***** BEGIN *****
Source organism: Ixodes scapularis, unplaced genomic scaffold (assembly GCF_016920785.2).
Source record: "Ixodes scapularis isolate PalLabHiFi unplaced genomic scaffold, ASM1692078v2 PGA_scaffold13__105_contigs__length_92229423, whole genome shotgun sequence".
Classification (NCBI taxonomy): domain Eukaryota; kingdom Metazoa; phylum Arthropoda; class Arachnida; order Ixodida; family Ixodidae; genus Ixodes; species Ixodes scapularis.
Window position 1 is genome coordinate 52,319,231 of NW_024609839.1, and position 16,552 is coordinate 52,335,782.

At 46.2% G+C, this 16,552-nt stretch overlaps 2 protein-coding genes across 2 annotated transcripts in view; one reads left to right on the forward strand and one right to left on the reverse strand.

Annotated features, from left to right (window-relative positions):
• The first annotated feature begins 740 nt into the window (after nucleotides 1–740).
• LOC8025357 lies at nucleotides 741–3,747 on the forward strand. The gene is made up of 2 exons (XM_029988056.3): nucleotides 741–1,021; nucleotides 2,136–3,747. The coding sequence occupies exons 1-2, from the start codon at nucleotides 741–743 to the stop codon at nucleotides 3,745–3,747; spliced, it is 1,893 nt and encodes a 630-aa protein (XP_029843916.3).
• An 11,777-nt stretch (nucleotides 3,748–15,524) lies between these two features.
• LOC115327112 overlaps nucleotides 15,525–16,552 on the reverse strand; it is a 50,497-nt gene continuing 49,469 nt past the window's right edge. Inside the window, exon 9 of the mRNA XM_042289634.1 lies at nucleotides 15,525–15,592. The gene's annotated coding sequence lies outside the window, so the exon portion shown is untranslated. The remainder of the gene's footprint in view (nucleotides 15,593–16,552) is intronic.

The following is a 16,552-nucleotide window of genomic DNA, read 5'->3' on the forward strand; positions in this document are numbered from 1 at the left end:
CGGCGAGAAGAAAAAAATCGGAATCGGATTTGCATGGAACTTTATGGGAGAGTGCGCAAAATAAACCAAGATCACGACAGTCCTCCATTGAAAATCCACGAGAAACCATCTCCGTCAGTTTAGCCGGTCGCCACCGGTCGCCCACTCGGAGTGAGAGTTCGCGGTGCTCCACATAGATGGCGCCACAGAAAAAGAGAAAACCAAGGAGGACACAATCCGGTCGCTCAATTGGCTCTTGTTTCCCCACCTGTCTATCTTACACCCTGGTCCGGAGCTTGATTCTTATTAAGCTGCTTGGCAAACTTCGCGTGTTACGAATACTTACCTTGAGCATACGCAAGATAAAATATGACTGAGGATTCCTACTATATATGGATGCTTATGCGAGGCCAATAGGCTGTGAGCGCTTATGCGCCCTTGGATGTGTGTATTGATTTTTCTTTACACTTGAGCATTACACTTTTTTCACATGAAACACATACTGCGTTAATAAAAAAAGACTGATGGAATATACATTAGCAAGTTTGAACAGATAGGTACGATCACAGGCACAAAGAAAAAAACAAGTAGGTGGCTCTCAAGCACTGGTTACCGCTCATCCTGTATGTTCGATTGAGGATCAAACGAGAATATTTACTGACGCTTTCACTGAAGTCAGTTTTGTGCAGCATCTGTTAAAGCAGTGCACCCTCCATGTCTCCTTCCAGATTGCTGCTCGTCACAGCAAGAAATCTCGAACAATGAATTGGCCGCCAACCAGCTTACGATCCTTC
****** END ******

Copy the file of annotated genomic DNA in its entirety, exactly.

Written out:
Source organism: Ixodes scapularis, unplaced genomic scaffold (assembly GCF_016920785.2).
Source record: "Ixodes scapularis isolate PalLabHiFi unplaced genomic scaffold, ASM1692078v2 PGA_scaffold13__105_contigs__length_92229423, whole genome shotgun sequence".
Classification (NCBI taxonomy): domain Eukaryota; kingdom Metazoa; phylum Arthropoda; class Arachnida; order Ixodida; family Ixodidae; genus Ixodes; species Ixodes scapularis.
Window position 1 is genome coordinate 52,319,231 of NW_024609839.1, and position 16,552 is coordinate 52,335,782.

At 46.2% G+C, this 16,552-nt stretch overlaps 2 protein-coding genes across 2 annotated transcripts in view; one reads left to right on the forward strand and one right to left on the reverse strand.

Annotated features, from left to right (window-relative positions):
• The first annotated feature begins 740 nt into the window (after nucleotides 1–740).
• LOC8025357 lies at nucleotides 741–3,747 on the forward strand. The gene is made up of 2 exons (XM_029988056.3): nucleotides 741–1,021; nucleotides 2,136–3,747. The coding sequence occupies exons 1-2, from the start codon at nucleotides 741–743 to the stop codon at nucleotides 3,745–3,747; spliced, it is 1,893 nt and encodes a 630-aa protein (XP_029843916.3).
• An 11,777-nt stretch (nucleotides 3,748–15,524) lies between these two features.
• LOC115327112 overlaps nucleotides 15,525–16,552 on the reverse strand; it is a 50,497-nt gene continuing 49,469 nt past the window's right edge. Inside the window, exon 9 of the mRNA XM_042289634.1 lies at nucleotides 15,525–15,592. The gene's annotated coding sequence lies outside the window, so the exon portion shown is untranslated. The remainder of the gene's footprint in view (nucleotides 15,593–16,552) is intronic.

The following is a 16,552-nucleotide window of genomic DNA, read 5'->3' on the forward strand; positions in this document are numbered from 1 at the left end:
CGGCGAGAAGAAAAAAATCGGAATCGGATTTGCATGGAACTTTATGGGAGAGTGCGCAAAATAAACCAAGATCACGACAGTCCTCCATTGAAAATCCACGAGAAACCATCTCCGTCAGTTTAGCCGGTCGCCACCGGTCGCCCACTCGGAGTGAGAGTTCGCGGTGCTCCACATAGATGGCGCCACAGAAAAAGAGAAAACCAAGGAGGACACAATCCGGTCGCTCAATTGGCTCTTGTTTCCCCACCTGTCTATCTTACACCCTGGTCCGGAGCTTGATTCTTATTAAGCTGCTTGGCAAACTTCGCGTGTTACGAATACTTACCTTGAGCATACGCAAGATAAAATATGACTGAGGATTCCTACTATATATGGATGCTTATGCGAGGCCAATAGGCTGTGAGCGCTTATGCGCCCTTGGATGTGTGTATTGATTTTTCTTTACACTTGAGCATTACACTTTTTTCACATGAAACACATACTGCGTTAATAAAAAAAGACTGATGGAATATACATTAGCAAGTTTGAACAGATAGGTACGATCACAGGCACAAAGAAAAAAACAAGTAGGTGGCTCTCAAGCACTGGTTACCGCTCATCCTGTATGTTCGATTGAGGATCAAACGAGAATATTTACTGACGCTTTCACTGAAGTCAGTTTTGTGCAGCATCTGTTAAAGCAGTGCACCCTCCATGTCTCCTTCCAGATTGCTGCTCGTCACAGCAAGAAATCTCGAACAATGAATTGGCCGCCAACCAGCTTACGATCCTTC